Proposed SEC rule on asset-backed securities calls for troubling amount of personal information disclosure

In the continuing aftermath of the financial industry meltdown and the contribution to that failure of insufficient oversight of large portions of the securities markets, the Securities and Exchange Commission has proposed significant changes to its Regulation AB, which provides rules for registration, disclosure, and reporting requirements for asset-backed securities, including mortgage-backed securities issued by entities other than government-sponsored agencies such as Fannie Mae, Ginnie Mae, and Freddie Mac. While the vast majority of mortgage-backed securities are issued through one of these agencies, the increase in data disclosure requirements are mirrored in some provisions applying to assets underlying government-backed securities as well. There have been valid concerns raised over the level of due diligence that goes into the securitization process, particularly given the recent problems with sub-prime lending and lender’s willingness to offer mortgages to borrowers with little or no documentation. The proposed rules amending Regulation AB would, among other provisions, greatly increase the amount of asset-specific information that must be disclosed by an issuer in support of their asset-backed securities. In the case of securities backed by residential mortgages, the rules would require 137 discrete pieces of information, most of which relate to individual mortgages rather than groups of mortgages pooled for securitization, and many of which are personal data about mortgage holders. For example, information required to be disclosed about each obligor (person or persons responsible for repaying the mortgage to the issuer) would include:

  1. Credit scores and types of scores.
  2. Wage and other income and a code that describes the level of verification.
  3. A code that describes the level of verification of assets.
  4. Length of employment, with an indication of self-employment and a code that describes the level of verification.
  5. The dollar amount of verified liquid/cash reserves after the closing of the mortgage loan.
  6. The total number of properties owned by the obligor that currently secure mortgages.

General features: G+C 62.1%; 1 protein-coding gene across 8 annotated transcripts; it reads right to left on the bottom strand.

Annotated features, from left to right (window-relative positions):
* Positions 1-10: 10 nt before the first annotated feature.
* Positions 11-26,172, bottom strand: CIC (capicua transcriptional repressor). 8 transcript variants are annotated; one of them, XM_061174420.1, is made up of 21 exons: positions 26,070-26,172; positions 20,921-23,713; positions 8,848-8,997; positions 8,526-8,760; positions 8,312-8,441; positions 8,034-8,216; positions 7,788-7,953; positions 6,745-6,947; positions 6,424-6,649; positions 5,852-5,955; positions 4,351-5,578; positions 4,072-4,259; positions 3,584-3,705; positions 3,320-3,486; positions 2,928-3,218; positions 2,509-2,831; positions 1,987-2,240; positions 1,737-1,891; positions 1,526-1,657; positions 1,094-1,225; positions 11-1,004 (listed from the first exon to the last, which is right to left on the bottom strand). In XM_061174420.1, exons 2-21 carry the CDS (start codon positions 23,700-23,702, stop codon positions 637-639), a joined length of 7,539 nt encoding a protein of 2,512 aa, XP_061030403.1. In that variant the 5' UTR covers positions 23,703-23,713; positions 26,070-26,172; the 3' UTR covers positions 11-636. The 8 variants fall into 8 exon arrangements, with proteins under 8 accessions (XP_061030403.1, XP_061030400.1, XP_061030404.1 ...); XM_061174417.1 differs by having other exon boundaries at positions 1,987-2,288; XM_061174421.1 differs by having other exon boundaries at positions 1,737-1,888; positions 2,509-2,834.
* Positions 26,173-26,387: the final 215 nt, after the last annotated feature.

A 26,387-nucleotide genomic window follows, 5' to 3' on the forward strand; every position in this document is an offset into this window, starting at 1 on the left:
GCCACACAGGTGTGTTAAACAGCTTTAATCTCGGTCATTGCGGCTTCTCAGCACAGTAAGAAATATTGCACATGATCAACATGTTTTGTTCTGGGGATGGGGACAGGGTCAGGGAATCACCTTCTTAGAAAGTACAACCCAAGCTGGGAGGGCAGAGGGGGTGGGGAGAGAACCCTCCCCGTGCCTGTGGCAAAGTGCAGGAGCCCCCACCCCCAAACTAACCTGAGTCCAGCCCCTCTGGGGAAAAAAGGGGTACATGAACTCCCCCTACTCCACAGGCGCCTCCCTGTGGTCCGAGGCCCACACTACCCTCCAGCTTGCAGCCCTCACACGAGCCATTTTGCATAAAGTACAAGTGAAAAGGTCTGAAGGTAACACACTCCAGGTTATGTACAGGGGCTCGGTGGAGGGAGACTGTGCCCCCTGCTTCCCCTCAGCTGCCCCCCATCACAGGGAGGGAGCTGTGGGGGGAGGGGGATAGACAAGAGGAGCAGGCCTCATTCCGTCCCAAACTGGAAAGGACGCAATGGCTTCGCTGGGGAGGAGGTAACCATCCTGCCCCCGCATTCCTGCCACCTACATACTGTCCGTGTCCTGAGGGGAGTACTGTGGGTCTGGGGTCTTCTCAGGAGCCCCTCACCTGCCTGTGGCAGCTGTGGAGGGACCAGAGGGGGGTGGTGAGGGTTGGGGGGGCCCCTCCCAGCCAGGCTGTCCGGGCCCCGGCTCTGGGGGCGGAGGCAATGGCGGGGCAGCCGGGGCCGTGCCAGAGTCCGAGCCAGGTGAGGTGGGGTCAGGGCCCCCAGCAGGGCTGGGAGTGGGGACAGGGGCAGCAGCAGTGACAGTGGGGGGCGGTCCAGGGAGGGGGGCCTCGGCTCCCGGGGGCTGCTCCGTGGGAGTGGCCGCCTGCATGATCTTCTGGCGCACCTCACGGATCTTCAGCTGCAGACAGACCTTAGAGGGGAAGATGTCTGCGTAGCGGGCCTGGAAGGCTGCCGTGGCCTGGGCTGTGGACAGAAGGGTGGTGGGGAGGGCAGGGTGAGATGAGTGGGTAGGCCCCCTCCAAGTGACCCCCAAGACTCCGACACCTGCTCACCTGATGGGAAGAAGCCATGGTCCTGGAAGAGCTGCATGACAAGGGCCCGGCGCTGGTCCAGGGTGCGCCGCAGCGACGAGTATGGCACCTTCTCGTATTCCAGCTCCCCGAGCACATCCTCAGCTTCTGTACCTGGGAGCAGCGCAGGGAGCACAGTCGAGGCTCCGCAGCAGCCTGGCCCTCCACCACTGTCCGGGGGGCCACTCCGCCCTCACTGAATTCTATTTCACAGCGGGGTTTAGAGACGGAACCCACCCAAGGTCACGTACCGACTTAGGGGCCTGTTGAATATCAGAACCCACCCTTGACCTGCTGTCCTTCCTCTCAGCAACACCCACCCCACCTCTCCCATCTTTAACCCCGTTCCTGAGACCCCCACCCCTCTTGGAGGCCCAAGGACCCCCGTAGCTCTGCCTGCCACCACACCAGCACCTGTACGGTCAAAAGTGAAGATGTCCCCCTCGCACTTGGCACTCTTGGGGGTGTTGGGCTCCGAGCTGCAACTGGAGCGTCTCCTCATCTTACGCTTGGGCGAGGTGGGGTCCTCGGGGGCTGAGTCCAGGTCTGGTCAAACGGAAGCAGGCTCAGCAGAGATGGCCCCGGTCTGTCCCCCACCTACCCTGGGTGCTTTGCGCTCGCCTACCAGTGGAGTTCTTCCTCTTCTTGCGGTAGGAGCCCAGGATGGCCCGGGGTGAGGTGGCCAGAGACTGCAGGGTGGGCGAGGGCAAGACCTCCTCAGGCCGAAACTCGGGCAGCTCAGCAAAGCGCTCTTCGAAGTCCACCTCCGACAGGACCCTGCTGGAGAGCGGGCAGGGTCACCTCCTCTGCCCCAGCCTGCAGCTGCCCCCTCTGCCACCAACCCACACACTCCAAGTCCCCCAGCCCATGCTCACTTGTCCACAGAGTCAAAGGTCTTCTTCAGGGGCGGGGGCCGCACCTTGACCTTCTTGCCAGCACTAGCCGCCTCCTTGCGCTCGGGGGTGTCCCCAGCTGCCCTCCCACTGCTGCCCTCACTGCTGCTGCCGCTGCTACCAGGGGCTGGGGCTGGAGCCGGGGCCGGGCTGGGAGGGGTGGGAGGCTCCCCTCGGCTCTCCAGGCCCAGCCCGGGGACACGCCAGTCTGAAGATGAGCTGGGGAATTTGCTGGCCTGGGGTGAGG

7. The amount of the obligor’s other monthly debt.
  8. Debt to income ratio used by the originator to qualify the loan.
  9. A code that describes the type of payment used to qualify for the loan, such as the payment under the starting interest rate, the first year cap rate, the interest only amount, the fully indexed rate or the minimum payment.
  10. The percentage of down payment from obligor’s own funds other than any gift or borrowed funds.
  11. The number of obligors on the loan.
  12. Any other monthly payment due on the property other than principal and interest.
  13. The number of months since any obligor bankruptcy or foreclosure.
  14. The obligor and co-obligor’s wage income, other income and all income.

This information is in addition details about the loan and data that must be provided about the property itself, including its location, purchase price, appraised value, and other attributes which, even if they are not explicitly attached to a named individual, make individual identification trivial. Numerous privacy advocacy organizations have decried the “unprecedented release of individual-level financial data” that would result should these rules take effect in their currently drafted form.

The intent of the proposed rules is clearly to increase the level and quality of information about the assets underlying asset-backed securities, particularly to provide more visibility into the financial soundness of the individual assets. Given the lessons learned in the past few years about the risks of not conducting more rigorous evaluations of these assets, the desire to improve the transparency of these securitized assets seems entirely appropriate, but so the privacy concerns are equally valid. The information the SEC would require will presumably be available to a wide variety of entities, particularly including investors of all types that might consider buying the asset-backed securities once they are offered. This practical consideration presents the SEC with a significant problem in terms of limiting the disclosure of personal information, presuming it has an interest in doing so.